Gold inched up to a two-week high on Tuesday, supported by weakness in the dollar after latest data indicated the U.S. economic recovery might be losing steam.
Though the disappointing data may fuel expectations that the U.S. Federal Reserve might launch more quantitative easing, the top two Fed officials both said they saw no need for further easing but also said they do not believe the Fed should quickly move to raise rates.
Bullion ended April in the red for the third consecutive month after data showed improvement in the U.S. economy and the Fed’s stance became less dovish. More monetary easing raises inflation pressure and burnishes gold’s appeal as a hedge against rising prices.
“The market has been let down a few times by the Fed, but gold should benefit as the Fed is likely to hold off tightening until 2014 and Japan has eased again,” said a Tokyo-based trader.
Spot gold edged up 0.2 percent to $1,667.45 earlier, its highest since April 13, before giving up the gains to trade flat at $1,664.11 an ounce by 05:59 GMT.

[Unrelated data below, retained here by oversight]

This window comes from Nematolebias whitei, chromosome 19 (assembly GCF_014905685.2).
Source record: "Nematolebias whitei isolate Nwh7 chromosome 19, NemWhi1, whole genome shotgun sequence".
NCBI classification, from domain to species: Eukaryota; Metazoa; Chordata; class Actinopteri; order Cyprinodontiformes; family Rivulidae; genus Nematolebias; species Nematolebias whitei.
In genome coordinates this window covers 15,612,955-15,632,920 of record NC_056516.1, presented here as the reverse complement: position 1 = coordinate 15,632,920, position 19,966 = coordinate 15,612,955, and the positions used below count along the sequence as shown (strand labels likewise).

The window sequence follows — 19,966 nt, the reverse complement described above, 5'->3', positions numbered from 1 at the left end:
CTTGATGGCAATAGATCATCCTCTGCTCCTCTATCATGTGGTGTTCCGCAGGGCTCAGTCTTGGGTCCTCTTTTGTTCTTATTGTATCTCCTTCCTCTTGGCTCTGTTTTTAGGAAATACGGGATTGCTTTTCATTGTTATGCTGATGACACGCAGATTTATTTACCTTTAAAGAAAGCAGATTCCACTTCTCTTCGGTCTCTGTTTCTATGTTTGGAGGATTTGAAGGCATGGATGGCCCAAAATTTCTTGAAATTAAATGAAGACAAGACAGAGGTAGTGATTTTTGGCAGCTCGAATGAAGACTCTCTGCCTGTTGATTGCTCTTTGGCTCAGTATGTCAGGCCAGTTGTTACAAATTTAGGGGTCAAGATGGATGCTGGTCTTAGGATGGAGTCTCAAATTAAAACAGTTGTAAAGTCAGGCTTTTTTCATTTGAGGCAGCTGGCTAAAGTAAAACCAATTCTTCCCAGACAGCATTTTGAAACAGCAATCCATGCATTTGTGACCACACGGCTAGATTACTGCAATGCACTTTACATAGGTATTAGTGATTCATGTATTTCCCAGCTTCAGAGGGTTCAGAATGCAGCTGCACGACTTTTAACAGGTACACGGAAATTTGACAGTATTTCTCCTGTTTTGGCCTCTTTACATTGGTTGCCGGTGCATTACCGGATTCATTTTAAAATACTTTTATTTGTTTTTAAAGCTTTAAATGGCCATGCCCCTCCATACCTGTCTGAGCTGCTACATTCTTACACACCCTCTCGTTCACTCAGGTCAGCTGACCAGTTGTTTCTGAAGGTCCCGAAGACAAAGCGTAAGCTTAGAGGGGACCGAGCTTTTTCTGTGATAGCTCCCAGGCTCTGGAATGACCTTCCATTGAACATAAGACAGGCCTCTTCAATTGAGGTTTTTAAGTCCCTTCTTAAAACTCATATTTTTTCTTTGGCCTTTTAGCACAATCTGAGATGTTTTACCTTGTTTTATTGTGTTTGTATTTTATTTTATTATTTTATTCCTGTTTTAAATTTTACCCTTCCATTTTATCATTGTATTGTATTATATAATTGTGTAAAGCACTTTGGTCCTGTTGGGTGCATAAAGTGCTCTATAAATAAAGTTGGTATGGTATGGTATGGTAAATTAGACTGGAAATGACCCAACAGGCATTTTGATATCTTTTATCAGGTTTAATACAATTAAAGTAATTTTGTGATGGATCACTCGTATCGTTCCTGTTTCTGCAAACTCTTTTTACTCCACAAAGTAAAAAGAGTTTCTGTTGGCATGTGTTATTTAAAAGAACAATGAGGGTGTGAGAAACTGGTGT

U.S. gold was little changed at $1,665.20.
The dollar index .DXY languished near a two-month low hit in the previous session, giving some support to dollar-priced commodities. <USD/>
Trading was slow as a number of markets, including China, Hong Kong, India and Singapore, were closed for the Labour Day holiday.
Investors are keeping a watchful eye on weekend elections in France and Greece and a European Central Bank meeting on Thursday, after data showed that Spain sank into recession in the first quarter.
China’s official purchasing managers’ index rose to a 13-month high of 53.3 in April from 53.1 in March, indicating a further expansion in the vast factory sector.
The data was supportive of precious metals with industrial applications – silver, platinum and palladium.
Spot palladium rose 0.8 percent to $683.50 an ounce, its highest since March 22, and pared some gains to $680.97.
SPDR Gold Trust, the world’s biggest gold-backed exchange-traded fund, said its holdings fell 0.47 percent from the previous session to 1,278.32 metric tonnes (1409 tons) by April 30, the lowest since mid-February.
Total holdings in gold ETFs fell 1 percent from a peak hit in mid-March to 70.129 million ounces by April 27 — the lowest in nearly three months, showing stagnating investor interest in bullion.
“We would expect the most likely trigger for more private sector involvement in the gold market would be from a deterioration in the US labour market alongside a weakening in the US dollar,” said Deutsche Bank in a research note.